I looked upon the boy who had agreed to be cast in plaster. My constant dream about large scale was suddenly embodied in a landscape consisting of shell-like human shapes, negatives of the bulk. A countless quantity, gray to the horizon…
I cast the front of the boy. I was sweating and fearful as I removed the plaster from his body, simultaneously plucking the hair from his arms and legs.
I observed the body liberated from the face, free to demonstrate, to express things not seen before. “A face can lie, the body cannot,” one of the visitors to my Paris exhibition told me while looking at 80 Seated Backs. I realized that by eliminating expected parts of the body, I was gaining a stronger articulation of the remaining ones. They take possession of the personality…I bought old burlap sacks used for collection of roots or potatoes. Dirty, tattered, they had their own history, an important contribution to the role I gave them…I fixed the sack fabric with glue and resin…
Sleepless nights of uncertainty—I would get up, look at, pace around this untamed stranger, this intruder. But I wanted him. I had to arrive with him at an agreement without which we would have remained strangers to each other. I finally came to understand that he did not want to become a starlet, that in a series of figures he would become the span of a bridge, that his fate was to be a member of a crows as I was.
Jerusalem: I went there as if out of myself, my heart on my sleeve. Through incredibly thorough inspections, body searches, suitcases emptied, all their contents examined and touched.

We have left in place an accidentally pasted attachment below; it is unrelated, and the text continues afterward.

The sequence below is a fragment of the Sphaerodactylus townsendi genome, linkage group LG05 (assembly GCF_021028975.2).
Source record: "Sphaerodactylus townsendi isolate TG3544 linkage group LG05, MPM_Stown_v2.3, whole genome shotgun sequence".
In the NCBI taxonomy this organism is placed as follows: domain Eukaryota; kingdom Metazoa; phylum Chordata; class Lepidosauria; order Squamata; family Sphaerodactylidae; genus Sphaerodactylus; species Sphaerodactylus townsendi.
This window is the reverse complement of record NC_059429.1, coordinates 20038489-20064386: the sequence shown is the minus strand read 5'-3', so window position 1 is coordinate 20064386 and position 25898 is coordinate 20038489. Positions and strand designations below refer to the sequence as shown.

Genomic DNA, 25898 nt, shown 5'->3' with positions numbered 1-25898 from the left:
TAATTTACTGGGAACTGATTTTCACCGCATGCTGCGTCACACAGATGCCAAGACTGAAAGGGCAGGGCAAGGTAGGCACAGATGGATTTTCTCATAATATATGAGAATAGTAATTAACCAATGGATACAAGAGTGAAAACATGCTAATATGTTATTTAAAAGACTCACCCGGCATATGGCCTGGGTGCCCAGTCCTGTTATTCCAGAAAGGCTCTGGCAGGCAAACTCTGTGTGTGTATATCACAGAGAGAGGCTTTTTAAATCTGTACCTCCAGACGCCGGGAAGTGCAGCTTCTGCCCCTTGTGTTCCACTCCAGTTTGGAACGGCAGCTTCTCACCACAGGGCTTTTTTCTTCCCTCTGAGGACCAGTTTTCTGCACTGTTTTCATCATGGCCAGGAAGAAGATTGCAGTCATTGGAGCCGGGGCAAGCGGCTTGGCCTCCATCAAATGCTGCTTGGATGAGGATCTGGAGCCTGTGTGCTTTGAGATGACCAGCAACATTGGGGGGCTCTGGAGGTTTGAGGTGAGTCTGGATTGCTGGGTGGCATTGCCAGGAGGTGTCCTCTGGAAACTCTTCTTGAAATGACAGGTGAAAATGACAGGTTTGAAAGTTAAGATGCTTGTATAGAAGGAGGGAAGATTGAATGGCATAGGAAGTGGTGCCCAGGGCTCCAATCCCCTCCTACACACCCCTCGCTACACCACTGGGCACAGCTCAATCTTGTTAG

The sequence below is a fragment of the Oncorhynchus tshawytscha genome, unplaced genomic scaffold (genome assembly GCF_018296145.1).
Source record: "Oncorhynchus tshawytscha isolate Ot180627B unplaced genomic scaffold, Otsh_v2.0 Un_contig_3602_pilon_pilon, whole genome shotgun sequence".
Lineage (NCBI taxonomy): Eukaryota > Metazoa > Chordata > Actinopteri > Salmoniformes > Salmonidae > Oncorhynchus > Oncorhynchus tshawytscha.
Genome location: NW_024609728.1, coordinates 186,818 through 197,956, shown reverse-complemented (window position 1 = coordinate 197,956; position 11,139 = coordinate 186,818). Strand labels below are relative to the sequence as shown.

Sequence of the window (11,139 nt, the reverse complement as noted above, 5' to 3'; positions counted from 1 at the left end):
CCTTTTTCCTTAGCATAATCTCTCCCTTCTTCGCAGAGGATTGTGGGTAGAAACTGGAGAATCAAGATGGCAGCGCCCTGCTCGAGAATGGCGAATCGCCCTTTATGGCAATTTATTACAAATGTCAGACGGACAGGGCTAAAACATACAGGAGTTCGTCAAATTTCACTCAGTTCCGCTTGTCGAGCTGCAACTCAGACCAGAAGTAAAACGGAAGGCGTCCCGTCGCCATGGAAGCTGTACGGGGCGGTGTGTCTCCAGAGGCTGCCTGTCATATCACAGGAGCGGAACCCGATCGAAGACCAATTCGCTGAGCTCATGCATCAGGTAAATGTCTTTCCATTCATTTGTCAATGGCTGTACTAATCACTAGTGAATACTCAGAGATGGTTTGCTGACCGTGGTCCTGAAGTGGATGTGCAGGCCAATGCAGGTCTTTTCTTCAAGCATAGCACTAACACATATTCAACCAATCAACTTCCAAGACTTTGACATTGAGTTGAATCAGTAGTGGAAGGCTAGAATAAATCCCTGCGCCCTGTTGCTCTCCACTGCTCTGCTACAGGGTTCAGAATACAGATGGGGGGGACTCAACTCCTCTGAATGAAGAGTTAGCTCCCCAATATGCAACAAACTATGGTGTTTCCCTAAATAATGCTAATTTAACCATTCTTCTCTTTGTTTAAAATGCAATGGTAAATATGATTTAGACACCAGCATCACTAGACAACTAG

I am to make a sculpture for the Israel Museum in Jerusalem…I have brought no proposals—they are born on the spot. Every space has its radiance, meaningful, like the smell, like a sound one should listen to. A stone desert all around. Stone is like a sign—I begin to feel what I should do…Seven big stone disks were born in my imagination. But how to do this? Were is the stone, where is the money, where are those who would execute it?
Mitzpe Ramon is an enormous mysterious crater, but not of a volcano…Between Bersheva and Elat, close to the crater, I found Moshe Ela, a Jewish Kurd from a family of seven brothers who owned the local quarry of limestone that had been used for building since Biblical times.
The mammoth, 12-ton disks that were to become the sculpture for the Israel Museum were cut by Bedouins with a pneumatic drill from the layers of sedimented limestone which formed the surface of the desert in this particular place…The surfaces of the disks were alive and uneven…They show the countless sea creatures that, over millions of years, had formed the rock.